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Jamal Gray is everywhere these days: Venues like The Kennedy Center, Songbyrd, and Black Cat; on the radio on WPFW; next weekend at the Funk Parade; or tonight at the Logan Fringe Arts Space. Wherever you may be seeing live local music in 2017, there’s a solid chance that Gray, a D.C. native and oft-described “sonic shaman,” will be the one conjuring and curating the sounds, whether it be funk, jazz, or hip-hop.

Over the past few years, Gray has made a name for himself through his work as the de facto leader of The Nag Champa Jazz and Art Ensemble, creative force in the CMPVTR CLVB electronic production collaborative, and as an aforementioned curator supreme. And it may be through the synergy of his skills as a curator and creator wherein he discovers next level of success.

“I think it’s important to realize that D.C. has a culture right now that consumes so much of music from other places, but is only now starting to, once again, consume music from its native residents,” Gray says, noting the plethora of sold-out big ticket events at the 9:30 Club, U Street Music Hall, Verizon Center, and more. “I’m curating these shows because we have to expand the expectation of performance if we [as local artists] are going to be able to compete with these larger shows.

“There’s so many local performers who have the talent to do this, too. We have schools like the Duke Ellington School for the Performing Arts, which as a high school, has trained so many residents of the city in the ability to mix music and other artistic disciplines of performance. So, the talent is there, and when we can use venues like, say, Capital Fringe, we’re able to showcase what makes our music and style as creators and artists so unique. I can put on a show anywhere—a front porch, in [a] bar, wherever. But having opportunities to play this music and curate these sounds around different and new audiences in places I’d never imagine I’d ever be able to showcase, it is definitely inspirational for me and for everyone.”

For the past month, the Logan Fringe Arts Space on the 1300 block of Florida Avenue NE has housed CTRL SPACE COMMAND, a series of events co-curated by Gray and artist/producer St. Clair Castro, which is described as “an immersive series of conceptual performance pieces dissecting mankind’s intrinsic connection to Space, Time, & The Creator. Exploring human interaction through themes of Tribe, Rituals, Abstraction, Architecture and Language utilizing sound, video and movement.”

If that sounds like a mouthful, it’s a lot easier to just listen to Gray’s work, like his recently released mediumrare .001, (released under his alter ego aquatic.gardener—a nod to his Kenilworth-area upbringing). The album, he states, mixes “everyday street soundscapes of D.C. with distorted melodies and rhythms.”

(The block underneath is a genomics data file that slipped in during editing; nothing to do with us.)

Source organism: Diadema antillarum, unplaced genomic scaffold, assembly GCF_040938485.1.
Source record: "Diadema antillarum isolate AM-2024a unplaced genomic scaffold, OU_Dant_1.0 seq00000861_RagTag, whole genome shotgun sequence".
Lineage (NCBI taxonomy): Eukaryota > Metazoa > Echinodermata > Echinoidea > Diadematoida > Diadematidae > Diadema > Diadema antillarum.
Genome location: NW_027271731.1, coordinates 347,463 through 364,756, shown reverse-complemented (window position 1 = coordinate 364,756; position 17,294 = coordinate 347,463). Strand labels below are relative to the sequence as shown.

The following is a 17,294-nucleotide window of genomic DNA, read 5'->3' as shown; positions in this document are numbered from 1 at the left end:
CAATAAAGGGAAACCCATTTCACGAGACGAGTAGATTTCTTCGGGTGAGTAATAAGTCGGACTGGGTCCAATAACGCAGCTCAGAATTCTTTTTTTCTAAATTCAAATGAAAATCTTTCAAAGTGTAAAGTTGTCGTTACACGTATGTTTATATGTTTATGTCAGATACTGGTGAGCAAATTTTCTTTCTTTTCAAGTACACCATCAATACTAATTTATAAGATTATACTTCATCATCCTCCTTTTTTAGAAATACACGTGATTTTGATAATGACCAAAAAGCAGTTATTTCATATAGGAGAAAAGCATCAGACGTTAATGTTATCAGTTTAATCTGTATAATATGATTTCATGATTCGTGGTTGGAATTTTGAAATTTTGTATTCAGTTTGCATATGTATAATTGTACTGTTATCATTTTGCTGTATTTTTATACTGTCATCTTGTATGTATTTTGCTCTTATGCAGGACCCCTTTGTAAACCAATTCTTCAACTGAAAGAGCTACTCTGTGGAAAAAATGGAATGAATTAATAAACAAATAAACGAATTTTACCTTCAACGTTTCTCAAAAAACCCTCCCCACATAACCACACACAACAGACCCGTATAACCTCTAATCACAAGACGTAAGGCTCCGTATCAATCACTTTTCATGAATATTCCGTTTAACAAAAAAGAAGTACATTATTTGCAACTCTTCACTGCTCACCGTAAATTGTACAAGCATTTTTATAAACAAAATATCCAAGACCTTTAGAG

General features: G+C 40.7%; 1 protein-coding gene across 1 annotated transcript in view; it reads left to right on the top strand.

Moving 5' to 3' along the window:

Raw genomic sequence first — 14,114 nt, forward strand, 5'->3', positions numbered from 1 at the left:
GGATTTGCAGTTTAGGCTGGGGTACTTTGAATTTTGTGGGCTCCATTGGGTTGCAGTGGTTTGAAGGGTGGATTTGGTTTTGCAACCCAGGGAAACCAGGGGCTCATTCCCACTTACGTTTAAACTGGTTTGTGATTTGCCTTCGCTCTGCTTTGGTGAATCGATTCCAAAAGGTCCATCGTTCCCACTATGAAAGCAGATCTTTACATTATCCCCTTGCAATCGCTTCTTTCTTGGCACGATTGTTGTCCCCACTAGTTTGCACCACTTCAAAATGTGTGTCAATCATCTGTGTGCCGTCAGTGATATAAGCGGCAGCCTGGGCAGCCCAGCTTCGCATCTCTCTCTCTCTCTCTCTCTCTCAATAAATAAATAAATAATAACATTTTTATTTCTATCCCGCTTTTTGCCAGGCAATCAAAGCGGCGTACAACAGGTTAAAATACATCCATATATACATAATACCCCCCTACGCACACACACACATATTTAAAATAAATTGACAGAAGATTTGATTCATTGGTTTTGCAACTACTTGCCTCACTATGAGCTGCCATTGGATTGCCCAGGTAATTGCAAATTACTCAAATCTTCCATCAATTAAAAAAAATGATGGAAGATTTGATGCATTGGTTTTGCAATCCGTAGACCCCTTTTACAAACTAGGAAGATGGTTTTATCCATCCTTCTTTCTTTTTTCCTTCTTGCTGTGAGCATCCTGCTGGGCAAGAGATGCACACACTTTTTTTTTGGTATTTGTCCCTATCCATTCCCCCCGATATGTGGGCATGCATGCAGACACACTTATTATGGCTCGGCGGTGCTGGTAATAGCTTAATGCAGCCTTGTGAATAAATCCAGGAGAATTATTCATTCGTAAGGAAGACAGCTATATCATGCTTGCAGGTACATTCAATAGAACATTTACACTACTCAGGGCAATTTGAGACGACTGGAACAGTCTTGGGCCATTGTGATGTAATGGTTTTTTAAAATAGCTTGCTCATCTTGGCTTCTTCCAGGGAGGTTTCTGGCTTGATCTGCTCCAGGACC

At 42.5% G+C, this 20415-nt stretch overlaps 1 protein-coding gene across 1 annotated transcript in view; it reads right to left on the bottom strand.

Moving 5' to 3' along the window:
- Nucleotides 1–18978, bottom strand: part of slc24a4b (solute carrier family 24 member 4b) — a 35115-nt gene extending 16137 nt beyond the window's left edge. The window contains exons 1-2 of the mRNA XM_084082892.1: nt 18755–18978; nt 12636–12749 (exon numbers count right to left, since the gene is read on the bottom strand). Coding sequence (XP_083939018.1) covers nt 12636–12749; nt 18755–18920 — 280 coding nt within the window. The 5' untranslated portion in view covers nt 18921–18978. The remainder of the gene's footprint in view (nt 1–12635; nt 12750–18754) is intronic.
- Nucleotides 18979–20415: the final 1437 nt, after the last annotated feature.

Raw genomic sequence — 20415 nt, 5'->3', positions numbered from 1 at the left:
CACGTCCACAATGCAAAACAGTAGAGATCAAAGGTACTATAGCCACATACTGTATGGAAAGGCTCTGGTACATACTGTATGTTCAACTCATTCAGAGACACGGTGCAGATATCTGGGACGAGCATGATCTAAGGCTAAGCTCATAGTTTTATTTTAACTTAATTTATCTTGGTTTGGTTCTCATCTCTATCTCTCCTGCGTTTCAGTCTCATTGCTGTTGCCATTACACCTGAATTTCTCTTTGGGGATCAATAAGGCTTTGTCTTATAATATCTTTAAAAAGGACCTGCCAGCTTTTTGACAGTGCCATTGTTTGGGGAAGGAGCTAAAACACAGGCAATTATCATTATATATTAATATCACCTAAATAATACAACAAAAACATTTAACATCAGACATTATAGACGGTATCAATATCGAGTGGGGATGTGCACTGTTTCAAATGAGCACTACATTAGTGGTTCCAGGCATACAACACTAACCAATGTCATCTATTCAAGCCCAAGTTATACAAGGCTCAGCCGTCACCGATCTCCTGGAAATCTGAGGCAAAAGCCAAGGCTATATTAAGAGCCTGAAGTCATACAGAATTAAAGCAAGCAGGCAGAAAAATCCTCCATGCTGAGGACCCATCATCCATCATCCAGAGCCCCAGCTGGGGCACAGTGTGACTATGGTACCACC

Tonight, the series closes with “Meta: The Evolution of Blackness,” which will feature a lineup of both local and regional talents—musicians, video artists, dancers, and more—“creating scenery through projection mapping and manipulation.”

Gray’s also in the midst of recording a highly anticipated debut album for Nag Champa, with the assistance of members of Paperhaus. He describes the process as “coming along,” and “definitely reflective and in many ways inspired by the curating work” he’s up to these days. “I want the work to feel like it’s coming in movements, in pieces, like Beethoven or something,” he says. “I want to give people not 20 songs at once, but something truly meaningful, in a smaller dose, so that it’s easier to widely spread a specific message and be appreciated by as many people as possible.”

Artists like Wale and Oddisee have spread D.C.’s musical fruits to audiences worldwide, but what separates them from Gray—and ultimately points to where his likely success lies—is his awareness of a relationship between what he’s creating and the past, present, and future of D.C.’s music scene, on a local-to-global level.

“The lessons are all here,” he says. “You can hear the music of a Duke Ellington, the Sun Ras, whose Arkestra Nag Champa played with, and there’s artists like Kokayi, whose work still resonates. I’m influenced by that, and I’m hearing all of the sounds around me right now too. The Den-Mates, what’s happening at the Glow End Theory party at Black Cat, all of that, too. I think that people are ready to hear what’s next, and slowly, surely, and with significant thought and care behind it, I’ll provide it for them.”

CTRL SPACE COMMAND “An Exhibition in Motion” takes place at 8:30 p.m. at the Logan Fringe Arts Space, 1358 Florida Ave. NE. $10-$20.